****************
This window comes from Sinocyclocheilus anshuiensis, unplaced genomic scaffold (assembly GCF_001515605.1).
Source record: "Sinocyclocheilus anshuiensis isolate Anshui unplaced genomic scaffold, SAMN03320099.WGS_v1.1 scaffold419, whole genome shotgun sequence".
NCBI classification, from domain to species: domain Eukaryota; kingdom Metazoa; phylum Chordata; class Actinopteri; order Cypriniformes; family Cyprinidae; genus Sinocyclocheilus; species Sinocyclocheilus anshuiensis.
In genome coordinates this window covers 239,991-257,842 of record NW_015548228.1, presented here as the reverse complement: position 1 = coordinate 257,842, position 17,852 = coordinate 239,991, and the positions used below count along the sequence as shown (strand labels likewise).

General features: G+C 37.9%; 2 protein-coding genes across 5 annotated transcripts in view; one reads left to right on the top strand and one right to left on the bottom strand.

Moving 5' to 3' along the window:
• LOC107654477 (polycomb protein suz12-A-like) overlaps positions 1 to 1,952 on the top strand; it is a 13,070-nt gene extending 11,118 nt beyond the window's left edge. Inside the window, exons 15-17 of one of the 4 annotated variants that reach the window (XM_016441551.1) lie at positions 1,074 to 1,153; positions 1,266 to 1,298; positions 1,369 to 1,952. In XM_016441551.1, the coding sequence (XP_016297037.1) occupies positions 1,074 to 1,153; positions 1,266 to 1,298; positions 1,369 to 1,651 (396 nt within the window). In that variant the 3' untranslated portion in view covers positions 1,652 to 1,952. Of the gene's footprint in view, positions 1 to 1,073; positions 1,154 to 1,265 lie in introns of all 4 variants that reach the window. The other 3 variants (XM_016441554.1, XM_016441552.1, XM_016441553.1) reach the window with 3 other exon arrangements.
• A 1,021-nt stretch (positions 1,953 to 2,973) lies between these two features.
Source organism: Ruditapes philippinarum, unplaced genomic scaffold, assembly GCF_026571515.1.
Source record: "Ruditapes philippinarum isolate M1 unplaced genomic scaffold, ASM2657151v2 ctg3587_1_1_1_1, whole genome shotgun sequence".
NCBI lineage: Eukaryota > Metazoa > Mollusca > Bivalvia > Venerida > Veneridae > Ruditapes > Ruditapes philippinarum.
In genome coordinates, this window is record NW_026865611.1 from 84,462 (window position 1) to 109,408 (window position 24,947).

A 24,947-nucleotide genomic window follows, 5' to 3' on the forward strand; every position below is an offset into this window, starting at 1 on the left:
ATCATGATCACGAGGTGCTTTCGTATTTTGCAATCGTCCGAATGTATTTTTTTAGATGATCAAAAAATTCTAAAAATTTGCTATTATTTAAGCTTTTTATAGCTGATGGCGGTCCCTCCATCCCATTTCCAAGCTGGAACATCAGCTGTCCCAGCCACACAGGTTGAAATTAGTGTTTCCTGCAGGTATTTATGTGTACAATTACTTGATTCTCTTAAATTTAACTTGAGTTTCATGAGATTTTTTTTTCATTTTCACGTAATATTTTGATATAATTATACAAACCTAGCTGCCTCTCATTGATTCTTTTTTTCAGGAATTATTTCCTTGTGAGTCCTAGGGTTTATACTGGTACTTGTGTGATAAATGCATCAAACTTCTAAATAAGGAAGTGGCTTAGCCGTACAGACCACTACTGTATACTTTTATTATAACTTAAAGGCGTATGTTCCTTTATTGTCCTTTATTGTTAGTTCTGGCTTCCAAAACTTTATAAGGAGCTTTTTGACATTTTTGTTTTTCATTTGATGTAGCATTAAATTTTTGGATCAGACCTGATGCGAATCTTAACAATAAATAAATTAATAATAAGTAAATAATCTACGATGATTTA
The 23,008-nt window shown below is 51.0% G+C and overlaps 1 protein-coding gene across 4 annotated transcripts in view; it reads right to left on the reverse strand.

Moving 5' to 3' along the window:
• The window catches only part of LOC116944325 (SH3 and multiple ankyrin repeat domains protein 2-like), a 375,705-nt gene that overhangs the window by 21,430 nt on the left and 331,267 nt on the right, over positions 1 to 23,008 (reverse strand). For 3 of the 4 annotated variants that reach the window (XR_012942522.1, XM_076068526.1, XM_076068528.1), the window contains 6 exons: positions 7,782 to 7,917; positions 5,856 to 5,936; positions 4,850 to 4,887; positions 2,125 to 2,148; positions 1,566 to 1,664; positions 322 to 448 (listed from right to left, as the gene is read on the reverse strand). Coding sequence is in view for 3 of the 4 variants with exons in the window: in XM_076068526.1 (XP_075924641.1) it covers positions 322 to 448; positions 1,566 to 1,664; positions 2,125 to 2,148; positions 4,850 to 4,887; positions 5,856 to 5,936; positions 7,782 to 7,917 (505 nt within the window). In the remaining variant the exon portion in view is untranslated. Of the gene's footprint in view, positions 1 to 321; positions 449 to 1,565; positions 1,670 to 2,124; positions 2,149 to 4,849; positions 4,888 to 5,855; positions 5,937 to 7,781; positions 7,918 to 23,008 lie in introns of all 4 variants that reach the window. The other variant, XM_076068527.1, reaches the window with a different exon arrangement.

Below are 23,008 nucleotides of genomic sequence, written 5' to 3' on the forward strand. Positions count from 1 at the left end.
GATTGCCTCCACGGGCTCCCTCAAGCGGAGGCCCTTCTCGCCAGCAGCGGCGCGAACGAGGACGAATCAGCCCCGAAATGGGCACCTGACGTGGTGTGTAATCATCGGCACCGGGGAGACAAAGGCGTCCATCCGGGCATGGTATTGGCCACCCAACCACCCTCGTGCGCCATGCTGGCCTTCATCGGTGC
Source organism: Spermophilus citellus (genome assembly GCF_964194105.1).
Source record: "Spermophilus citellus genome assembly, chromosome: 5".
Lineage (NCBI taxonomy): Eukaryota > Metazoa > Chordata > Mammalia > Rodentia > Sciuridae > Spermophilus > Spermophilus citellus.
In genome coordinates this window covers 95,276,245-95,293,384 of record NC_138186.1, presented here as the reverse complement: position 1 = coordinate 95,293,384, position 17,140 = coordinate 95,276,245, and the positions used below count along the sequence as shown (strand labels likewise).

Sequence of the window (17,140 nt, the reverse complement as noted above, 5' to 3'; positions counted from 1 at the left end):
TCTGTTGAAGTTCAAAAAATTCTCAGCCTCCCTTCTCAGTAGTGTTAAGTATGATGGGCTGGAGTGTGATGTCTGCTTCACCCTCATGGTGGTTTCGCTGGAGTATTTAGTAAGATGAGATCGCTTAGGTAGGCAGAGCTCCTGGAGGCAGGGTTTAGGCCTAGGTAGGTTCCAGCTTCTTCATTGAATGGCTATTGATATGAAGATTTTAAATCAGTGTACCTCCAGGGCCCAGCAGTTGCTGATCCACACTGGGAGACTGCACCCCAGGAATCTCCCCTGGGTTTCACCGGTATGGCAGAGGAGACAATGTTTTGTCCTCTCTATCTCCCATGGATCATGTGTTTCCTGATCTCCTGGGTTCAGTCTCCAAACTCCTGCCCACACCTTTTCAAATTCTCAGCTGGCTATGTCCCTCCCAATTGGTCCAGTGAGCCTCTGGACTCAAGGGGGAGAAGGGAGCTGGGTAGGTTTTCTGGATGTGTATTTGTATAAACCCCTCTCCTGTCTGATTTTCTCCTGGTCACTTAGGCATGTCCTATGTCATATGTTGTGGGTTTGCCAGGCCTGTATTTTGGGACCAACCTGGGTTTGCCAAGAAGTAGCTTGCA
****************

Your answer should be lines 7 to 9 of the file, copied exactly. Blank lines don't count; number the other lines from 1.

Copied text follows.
• LOC107654477 (polycomb protein suz12-A-like) overlaps positions 1 to 1,952 on the top strand; it is a 13,070-nt gene extending 11,118 nt beyond the window's left edge. Inside the window, exons 15-17 of one of the 4 annotated variants that reach the window (XM_016441551.1) lie at positions 1,074 to 1,153; positions 1,266 to 1,298; positions 1,369 to 1,952. In XM_016441551.1, the coding sequence (XP_016297037.1) occupies positions 1,074 to 1,153; positions 1,266 to 1,298; positions 1,369 to 1,651 (396 nt within the window). In that variant the 3' untranslated portion in view covers positions 1,652 to 1,952. Of the gene's footprint in view, positions 1 to 1,073; positions 1,154 to 1,265 lie in introns of all 4 variants that reach the window. The other 3 variants (XM_016441554.1, XM_016441552.1, XM_016441553.1) reach the window with 3 other exon arrangements.
• A 1,021-nt stretch (positions 1,953 to 2,973) lies between these two features.
Source organism: Ruditapes philippinarum, unplaced genomic scaffold, assembly GCF_026571515.1.